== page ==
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Switzerland: Referendum on Sovereign Money Will Go to a Vote

(Jan. 20, 2016) On December 24, 2015, the Swiss Government announced that a proposed referendum on sovereign money had achieved the required 100,000 number of signatures to be put to a vote. In a sovereign money system, all physical and electronic money is created by the central bank and the commercial banks act only as intermediaries. The referendum would prohibit commercial banks from creating electronic money through lines of credit without using reserves to back the loan and would make the Swiss National Bank the only institution to be able to bring money into circulation.  (Eidgenössische Volksinitiative, “Für krisensicheres Geld: Geldschöpfung allein durch die Nationalbank! (Vollgeld-Initiative)” [Swiss Federal Popular Initiative “For Crisis-Proof Money: The Swiss National Bank as the Sole Institution to Create Money! (Sovereign Money Initiative)” (Dec. 22, 2015), BUNDESBLATT [BBl.] [FEDERAL GAZETTE] I 9651 (2015).) No date has been set yet for the referendum.  (Mehreen Khan, Switzerland to Vote on Banning Banks from Creating Money, TELEGRAPH (Dec. 24, 2015).)

According to article 99, paragraph 1, of the Swiss Constitution, the Confederation is responsible for money and currency and has the exclusive right to issue coins and banknotes. The Confederation has transferred the exclusive right to issue banknotes to the Swiss National Bank (SNB).  (Nationalbankgesetz [National Bank Act] (Oct. 3, 2003), SR 951.11, art. 4, Federal Council website (unofficial English translation).)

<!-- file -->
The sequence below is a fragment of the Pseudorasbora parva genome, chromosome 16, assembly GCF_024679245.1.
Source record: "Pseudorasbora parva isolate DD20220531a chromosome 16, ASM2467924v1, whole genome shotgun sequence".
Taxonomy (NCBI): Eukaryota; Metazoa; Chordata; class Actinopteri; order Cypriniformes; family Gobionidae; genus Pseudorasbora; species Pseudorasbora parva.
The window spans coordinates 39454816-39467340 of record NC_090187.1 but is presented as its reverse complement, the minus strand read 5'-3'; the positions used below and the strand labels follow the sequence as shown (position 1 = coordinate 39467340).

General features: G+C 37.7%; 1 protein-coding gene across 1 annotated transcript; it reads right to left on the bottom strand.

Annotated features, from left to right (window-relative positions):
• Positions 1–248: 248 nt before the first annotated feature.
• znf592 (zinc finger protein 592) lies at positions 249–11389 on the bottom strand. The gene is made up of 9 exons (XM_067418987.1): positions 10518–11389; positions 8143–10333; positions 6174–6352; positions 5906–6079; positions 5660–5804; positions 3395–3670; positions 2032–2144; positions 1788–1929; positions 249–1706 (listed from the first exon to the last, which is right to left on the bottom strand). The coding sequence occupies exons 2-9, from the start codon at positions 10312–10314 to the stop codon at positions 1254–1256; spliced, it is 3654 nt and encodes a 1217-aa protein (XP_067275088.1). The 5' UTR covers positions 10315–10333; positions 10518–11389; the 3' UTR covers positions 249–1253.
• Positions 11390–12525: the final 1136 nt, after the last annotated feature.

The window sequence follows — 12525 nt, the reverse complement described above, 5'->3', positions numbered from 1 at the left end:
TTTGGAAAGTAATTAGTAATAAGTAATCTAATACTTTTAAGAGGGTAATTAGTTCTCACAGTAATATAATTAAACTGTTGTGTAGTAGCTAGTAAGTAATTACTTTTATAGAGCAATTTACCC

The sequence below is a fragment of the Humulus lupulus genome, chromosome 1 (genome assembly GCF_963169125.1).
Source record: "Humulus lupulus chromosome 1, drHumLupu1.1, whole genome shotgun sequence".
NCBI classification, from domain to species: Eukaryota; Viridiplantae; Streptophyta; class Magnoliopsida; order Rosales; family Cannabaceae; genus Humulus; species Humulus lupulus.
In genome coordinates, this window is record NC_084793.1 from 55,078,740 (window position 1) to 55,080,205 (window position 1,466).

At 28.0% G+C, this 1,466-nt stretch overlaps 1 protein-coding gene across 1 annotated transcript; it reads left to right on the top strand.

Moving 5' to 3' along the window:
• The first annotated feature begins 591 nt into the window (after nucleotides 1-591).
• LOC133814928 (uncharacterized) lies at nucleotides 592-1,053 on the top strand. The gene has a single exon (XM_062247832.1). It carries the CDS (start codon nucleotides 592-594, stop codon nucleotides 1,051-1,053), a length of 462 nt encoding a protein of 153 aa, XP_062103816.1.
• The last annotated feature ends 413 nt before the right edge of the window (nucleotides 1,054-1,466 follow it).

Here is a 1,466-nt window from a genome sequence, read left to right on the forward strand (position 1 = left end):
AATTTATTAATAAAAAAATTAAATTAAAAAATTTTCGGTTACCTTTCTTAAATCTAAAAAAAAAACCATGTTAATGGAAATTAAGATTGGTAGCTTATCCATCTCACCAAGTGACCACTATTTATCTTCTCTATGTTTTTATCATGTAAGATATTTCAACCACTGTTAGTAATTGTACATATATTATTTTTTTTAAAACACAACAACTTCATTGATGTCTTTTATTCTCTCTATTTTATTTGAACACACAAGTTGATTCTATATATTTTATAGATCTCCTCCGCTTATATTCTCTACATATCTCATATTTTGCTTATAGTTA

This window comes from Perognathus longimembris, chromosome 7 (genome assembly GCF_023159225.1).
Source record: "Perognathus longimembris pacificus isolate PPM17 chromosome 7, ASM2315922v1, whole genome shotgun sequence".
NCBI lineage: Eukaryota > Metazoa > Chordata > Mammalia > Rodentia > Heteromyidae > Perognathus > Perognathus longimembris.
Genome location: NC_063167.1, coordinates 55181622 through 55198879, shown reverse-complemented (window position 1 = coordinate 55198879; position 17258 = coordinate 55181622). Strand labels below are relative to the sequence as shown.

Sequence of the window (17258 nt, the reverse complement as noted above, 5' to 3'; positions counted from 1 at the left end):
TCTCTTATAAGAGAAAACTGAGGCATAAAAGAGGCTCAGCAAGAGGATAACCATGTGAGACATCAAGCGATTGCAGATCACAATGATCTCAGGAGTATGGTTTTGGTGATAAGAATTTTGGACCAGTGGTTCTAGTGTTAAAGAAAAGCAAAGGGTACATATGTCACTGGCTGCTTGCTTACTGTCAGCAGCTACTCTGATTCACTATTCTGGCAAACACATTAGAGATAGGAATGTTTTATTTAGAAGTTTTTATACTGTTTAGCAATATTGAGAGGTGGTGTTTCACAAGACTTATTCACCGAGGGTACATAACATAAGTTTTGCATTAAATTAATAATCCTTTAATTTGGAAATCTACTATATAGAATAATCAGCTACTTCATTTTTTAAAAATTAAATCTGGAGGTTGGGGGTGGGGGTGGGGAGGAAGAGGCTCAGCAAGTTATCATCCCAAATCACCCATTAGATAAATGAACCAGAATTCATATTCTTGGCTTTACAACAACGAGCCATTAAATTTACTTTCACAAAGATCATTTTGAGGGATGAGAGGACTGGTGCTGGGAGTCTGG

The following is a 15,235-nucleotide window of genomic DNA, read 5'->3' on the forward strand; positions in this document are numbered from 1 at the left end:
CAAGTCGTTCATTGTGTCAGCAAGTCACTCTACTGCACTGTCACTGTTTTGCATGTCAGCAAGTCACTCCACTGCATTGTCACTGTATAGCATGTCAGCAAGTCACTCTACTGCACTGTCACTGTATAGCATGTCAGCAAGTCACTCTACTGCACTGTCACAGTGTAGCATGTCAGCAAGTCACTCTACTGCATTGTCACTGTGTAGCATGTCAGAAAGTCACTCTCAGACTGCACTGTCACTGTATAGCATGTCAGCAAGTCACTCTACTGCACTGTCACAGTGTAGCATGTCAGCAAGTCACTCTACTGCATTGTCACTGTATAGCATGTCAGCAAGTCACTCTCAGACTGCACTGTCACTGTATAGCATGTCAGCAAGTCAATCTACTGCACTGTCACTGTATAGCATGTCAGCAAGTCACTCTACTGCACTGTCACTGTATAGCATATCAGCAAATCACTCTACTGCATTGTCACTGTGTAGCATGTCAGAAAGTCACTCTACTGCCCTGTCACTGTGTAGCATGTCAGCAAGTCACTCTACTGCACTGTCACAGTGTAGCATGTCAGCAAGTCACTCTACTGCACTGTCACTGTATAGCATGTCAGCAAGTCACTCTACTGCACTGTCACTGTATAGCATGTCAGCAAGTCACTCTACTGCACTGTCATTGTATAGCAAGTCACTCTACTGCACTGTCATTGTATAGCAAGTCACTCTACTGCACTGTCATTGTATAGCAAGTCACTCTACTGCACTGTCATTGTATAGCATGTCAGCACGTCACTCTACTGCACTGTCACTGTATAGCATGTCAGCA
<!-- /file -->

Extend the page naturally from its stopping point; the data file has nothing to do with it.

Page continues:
The initiative would amend article 99 of the Swiss Constitution to include the competence to create “electronic money” among the exclusive rights of the Swiss Confederation. (Bundesverfassung [BV] [Swiss Constitution] (Apr. 18, 1999), SYSTEMATISCHE RECHTSSAMMLUNG [SR] [SYSTEMATIC COMPILATION OF LAWS] 101, Federal Council website (unofficial English translation).)

Background

Commercial banks are currently able to create electronic money through lending. Whenever a bank makes a loan to a customer, it adds the loan to its balance sheet as an asset and creates a matching deposit in the borrower’s account without using reserves to back the loan.  The advocacy group Sovereign Money Initiative contends that the ability of commercial banks to create electronic money circumvents the decision of the Swiss people to only allow the SNB to create money and causes instability in the financial system.  Under the terms of the referendum, commercial banks would be required to hold 100% reserves against their deposits.  They would only be able to act as an intermediary and lend money that they have received from their customers, other banks, and the SNB.  (Yes to the Swiss Sovereign Money Initiative!, at 2, Sovereign Money Initiative webpage (last visited Jan. 12, 2016).)

A similar proposal on sovereign money is under discussion in Iceland. (Frosti Sigurjonsson, Monetary Reform – A Better Monetary System for Iceland, Prime Minister’s Office website (Mar. 2015).)

Support for and Criticism of Sovereign Money Systems

Lord Adair Turner, former chairman of the Financial Services Authority of the United Kingdom and former chair of the policy development committee of the international Financial Stability Board, characterized a sovereign monetary system as “a radical structural solution” and added that “money creation is too important to be left to bankers alone.” (Id. at 8.)  Critics contend that a sovereign monetary system would increase the potential for political favoritism.  (John Miller, Swiss Group Says It Has Signatures for ‘Sovereign Money’ Vote, REUTERS (Oct. 31, 2015).)